After a written and photographic journey through the 1940s and 1950s and to the city of Porto, João van Zeller returns in time, in an account of his youth lived between two continents. Young Johnny, Lisbon and Luanda the 60s (Afrontamento edition), reminds us of a decade of revolution in costumes. Vertiginous years that gave us May ’68, going to the moon, the pill, the miniskirt, but also the Colonial War and the Berlin Wall. From all of this, in an autobiographical record that crosses facts, personalities, encounters and disagreements, João van Zeller deals with the testimony that he leaves us with the society of the time. Historical portrait, but also intimate, where love, bohemian, naivety, amazement, shame, success and failure fit. “The portrait of a vanished Portugal. Already forgotten by many who were contemporaries of it, and ignored by millions of other Portuguese”, former ambassador Marcello Duarte Mathias in the preface to the work. On the day that marks the launch of Young Johnny, Lisbon and Luanda the 60s We spoke with João van Zeller, 79, a man with a long international career in the financial sector, linked to the founding of TVI, arising since his return to Portugal, in 1992, in the Social Solidarity sector.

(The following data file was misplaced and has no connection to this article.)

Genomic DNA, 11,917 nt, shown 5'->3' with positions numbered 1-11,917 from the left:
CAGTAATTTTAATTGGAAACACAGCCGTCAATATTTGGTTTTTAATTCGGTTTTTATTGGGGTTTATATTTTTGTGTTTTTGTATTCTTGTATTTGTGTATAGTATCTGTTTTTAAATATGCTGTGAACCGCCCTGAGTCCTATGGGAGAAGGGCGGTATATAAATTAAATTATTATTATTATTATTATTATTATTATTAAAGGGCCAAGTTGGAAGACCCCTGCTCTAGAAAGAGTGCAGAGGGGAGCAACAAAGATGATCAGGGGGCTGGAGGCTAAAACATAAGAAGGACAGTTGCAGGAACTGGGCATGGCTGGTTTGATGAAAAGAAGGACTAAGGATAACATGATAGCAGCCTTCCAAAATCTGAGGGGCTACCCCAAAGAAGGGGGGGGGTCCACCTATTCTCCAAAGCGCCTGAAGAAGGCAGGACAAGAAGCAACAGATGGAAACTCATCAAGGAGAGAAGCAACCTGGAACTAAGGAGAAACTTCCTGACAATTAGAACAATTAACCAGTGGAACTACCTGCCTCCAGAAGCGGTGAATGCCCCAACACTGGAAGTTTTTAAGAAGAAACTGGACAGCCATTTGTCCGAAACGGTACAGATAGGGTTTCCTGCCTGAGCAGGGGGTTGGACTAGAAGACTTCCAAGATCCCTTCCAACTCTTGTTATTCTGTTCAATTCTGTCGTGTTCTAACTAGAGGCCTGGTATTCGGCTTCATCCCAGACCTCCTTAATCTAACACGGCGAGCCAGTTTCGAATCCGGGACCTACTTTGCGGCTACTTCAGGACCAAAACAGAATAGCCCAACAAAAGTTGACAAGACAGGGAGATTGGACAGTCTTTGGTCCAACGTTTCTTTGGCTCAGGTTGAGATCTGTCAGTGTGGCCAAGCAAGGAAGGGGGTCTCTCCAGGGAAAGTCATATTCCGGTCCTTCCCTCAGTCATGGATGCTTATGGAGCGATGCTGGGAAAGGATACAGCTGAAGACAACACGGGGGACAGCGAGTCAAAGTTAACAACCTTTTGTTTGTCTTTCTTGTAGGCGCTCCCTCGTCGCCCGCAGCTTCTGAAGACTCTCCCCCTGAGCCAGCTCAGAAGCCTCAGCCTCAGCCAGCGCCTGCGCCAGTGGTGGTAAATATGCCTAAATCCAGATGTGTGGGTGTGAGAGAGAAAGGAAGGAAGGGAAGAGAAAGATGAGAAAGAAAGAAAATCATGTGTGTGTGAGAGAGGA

In the preface to his book, ambassador Marcello Duarte Mathias says that “talking about us is talking about others”. More than an autobiography, are we facing an exercise in the recovery of collective memory?
Without a doubt, it’s a decade that revolutionized the world, with the arrival of Man on the Moon, Vatican Council II, the pill, the miniskirt, May ’68, the Beatles, the Rolling Stones, Woodstock, the Yippies, the Spring of Prague, John Kennedy, the Berlin Wall. A total revolution in clothing that influenced the way the youth lived and that I was lucky to experience. Basically, the post-war baby boomer generation I belong to.